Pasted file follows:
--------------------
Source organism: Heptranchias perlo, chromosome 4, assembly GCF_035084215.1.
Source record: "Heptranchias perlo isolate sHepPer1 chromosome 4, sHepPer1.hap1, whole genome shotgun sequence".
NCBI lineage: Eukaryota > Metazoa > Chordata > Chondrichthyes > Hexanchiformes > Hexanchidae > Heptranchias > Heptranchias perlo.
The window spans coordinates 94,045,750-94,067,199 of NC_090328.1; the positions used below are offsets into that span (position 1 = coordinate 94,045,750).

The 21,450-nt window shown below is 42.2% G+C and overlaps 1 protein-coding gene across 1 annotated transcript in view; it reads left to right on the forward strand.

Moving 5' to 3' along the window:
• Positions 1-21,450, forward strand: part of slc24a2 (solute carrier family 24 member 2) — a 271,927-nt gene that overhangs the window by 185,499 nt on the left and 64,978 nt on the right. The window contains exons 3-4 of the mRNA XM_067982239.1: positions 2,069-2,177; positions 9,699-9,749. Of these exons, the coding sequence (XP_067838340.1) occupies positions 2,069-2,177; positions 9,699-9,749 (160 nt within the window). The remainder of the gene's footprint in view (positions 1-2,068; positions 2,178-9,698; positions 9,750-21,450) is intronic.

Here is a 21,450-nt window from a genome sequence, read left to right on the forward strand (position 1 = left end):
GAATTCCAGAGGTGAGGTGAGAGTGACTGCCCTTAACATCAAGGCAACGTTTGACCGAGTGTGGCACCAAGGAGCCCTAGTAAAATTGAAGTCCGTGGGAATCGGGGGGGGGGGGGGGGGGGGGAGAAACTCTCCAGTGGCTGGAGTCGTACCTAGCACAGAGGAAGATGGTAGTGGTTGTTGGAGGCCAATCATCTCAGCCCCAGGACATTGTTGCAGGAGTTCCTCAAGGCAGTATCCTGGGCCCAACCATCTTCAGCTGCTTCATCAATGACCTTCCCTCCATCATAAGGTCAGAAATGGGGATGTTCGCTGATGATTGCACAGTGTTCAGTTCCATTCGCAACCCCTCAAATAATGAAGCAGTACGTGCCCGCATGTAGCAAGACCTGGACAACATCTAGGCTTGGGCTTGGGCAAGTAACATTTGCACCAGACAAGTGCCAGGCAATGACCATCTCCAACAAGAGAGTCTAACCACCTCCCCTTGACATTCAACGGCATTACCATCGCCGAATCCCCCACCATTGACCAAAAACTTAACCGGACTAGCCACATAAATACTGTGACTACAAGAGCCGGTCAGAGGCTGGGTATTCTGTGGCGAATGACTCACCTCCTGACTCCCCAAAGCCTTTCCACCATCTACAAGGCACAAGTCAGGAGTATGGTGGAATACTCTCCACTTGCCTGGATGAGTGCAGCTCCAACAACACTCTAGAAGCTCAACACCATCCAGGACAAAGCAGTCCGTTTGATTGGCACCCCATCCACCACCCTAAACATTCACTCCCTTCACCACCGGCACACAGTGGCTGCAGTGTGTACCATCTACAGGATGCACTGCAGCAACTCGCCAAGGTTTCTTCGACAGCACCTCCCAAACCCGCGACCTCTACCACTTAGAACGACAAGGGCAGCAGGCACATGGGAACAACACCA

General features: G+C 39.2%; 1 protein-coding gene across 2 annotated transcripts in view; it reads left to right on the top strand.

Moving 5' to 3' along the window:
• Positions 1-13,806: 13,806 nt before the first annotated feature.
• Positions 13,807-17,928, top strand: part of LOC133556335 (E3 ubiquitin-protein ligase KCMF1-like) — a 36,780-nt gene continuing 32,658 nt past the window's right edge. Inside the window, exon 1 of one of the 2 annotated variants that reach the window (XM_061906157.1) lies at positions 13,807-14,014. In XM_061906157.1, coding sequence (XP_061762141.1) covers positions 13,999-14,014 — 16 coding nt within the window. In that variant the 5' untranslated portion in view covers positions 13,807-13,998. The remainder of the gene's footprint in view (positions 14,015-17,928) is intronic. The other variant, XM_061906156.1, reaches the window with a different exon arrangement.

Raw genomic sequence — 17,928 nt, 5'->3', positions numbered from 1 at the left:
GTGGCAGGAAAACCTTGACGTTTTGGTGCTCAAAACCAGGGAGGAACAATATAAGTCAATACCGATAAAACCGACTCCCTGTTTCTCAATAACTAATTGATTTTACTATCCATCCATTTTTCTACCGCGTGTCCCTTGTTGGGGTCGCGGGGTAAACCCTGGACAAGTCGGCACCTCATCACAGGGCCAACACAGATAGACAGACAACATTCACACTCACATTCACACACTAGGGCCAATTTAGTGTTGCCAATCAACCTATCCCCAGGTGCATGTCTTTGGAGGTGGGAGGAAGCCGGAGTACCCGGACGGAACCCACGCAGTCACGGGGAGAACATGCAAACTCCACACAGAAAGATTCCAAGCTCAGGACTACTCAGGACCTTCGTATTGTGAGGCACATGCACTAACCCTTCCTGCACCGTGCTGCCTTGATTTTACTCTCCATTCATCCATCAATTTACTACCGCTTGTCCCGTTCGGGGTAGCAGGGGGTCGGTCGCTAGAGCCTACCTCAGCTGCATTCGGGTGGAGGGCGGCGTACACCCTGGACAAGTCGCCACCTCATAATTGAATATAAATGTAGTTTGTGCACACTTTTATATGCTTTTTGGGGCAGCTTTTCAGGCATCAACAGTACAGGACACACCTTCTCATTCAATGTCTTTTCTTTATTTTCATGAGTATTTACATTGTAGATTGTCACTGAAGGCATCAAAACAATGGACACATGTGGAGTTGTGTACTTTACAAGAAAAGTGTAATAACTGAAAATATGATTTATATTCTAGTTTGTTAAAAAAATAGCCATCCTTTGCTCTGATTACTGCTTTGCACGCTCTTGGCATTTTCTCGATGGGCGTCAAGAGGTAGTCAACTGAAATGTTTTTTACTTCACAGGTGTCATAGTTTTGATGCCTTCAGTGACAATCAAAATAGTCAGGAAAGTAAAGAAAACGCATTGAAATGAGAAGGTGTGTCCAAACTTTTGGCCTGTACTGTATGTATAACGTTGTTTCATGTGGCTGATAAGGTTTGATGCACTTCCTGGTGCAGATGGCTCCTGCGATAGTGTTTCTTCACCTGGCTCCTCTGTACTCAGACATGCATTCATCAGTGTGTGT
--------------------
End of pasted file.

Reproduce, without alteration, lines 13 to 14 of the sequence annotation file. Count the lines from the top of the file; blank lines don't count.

• Positions 13,807-17,928, top strand: part of LOC133556335 (E3 ubiquitin-protein ligase KCMF1-like) — a 36,780-nt gene continuing 32,658 nt past the window's right edge. Inside the window, exon 1 of one of the 2 annotated variants that reach the window (XM_061906157.1) lies at positions 13,807-14,014. In XM_061906157.1, coding sequence (XP_061762141.1) covers positions 13,999-14,014 — 16 coding nt within the window. In that variant the 5' untranslated portion in view covers positions 13,807-13,998. The remainder of the gene's footprint in view (positions 14,015-17,928) is intronic. The other variant, XM_061906156.1, reaches the window with a different exon arrangement.

Raw genomic sequence — 17,928 nt, 5'->3', positions numbered from 1 at the left: